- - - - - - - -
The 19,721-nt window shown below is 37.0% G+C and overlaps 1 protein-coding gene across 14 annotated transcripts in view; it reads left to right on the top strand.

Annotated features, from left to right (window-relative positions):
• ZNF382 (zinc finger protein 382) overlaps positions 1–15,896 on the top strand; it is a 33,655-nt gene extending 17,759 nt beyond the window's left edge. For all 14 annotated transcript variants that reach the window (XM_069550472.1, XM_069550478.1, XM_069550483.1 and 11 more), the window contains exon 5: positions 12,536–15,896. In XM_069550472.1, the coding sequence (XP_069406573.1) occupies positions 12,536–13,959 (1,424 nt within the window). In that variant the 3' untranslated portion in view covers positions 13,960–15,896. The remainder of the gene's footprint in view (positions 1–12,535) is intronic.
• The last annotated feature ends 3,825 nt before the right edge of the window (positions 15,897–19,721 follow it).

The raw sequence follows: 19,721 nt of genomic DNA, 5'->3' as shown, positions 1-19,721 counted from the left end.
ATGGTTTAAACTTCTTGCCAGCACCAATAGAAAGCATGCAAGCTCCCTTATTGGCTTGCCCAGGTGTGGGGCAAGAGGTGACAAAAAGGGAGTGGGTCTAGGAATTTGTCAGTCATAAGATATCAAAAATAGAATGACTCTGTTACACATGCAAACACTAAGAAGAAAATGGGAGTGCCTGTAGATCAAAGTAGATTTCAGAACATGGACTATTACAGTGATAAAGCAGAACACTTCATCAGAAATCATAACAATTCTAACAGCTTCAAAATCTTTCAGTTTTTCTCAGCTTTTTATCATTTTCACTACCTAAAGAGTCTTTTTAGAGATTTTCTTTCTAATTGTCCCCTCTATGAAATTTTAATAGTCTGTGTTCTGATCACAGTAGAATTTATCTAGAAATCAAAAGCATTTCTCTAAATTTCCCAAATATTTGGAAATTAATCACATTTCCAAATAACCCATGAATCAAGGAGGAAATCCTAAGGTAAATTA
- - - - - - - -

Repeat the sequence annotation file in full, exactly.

The 19,721-nt window shown below is 37.0% G+C and overlaps 1 protein-coding gene across 14 annotated transcripts in view; it reads left to right on the top strand.

Annotated features, from left to right (window-relative positions):
• ZNF382 (zinc finger protein 382) overlaps positions 1–15,896 on the top strand; it is a 33,655-nt gene extending 17,759 nt beyond the window's left edge. For all 14 annotated transcript variants that reach the window (XM_069550472.1, XM_069550478.1, XM_069550483.1 and 11 more), the window contains exon 5: positions 12,536–15,896. In XM_069550472.1, the coding sequence (XP_069406573.1) occupies positions 12,536–13,959 (1,424 nt within the window). In that variant the 3' untranslated portion in view covers positions 13,960–15,896. The remainder of the gene's footprint in view (positions 1–12,535) is intronic.
• The last annotated feature ends 3,825 nt before the right edge of the window (positions 15,897–19,721 follow it).

The raw sequence follows: 19,721 nt of genomic DNA, 5'->3' as shown, positions 1-19,721 counted from the left end.
ATGGTTTAAACTTCTTGCCAGCACCAATAGAAAGCATGCAAGCTCCCTTATTGGCTTGCCCAGGTGTGGGGCAAGAGGTGACAAAAAGGGAGTGGGTCTAGGAATTTGTCAGTCATAAGATATCAAAAATAGAATGACTCTGTTACACATGCAAACACTAAGAAGAAAATGGGAGTGCCTGTAGATCAAAGTAGATTTCAGAACATGGACTATTACAGTGATAAAGCAGAACACTTCATCAGAAATCATAACAATTCTAACAGCTTCAAAATCTTTCAGTTTTTCTCAGCTTTTTATCATTTTCACTACCTAAAGAGTCTTTTTAGAGATTTTCTTTCTAATTGTCCCCTCTATGAAATTTTAATAGTCTGTGTTCTGATCACAGTAGAATTTATCTAGAAATCAAAAGCATTTCTCTAAATTTCCCAAATATTTGGAAATTAATCACATTTCCAAATAACCCATGAATCAAGGAGGAAATCCTAAGGTAAATTA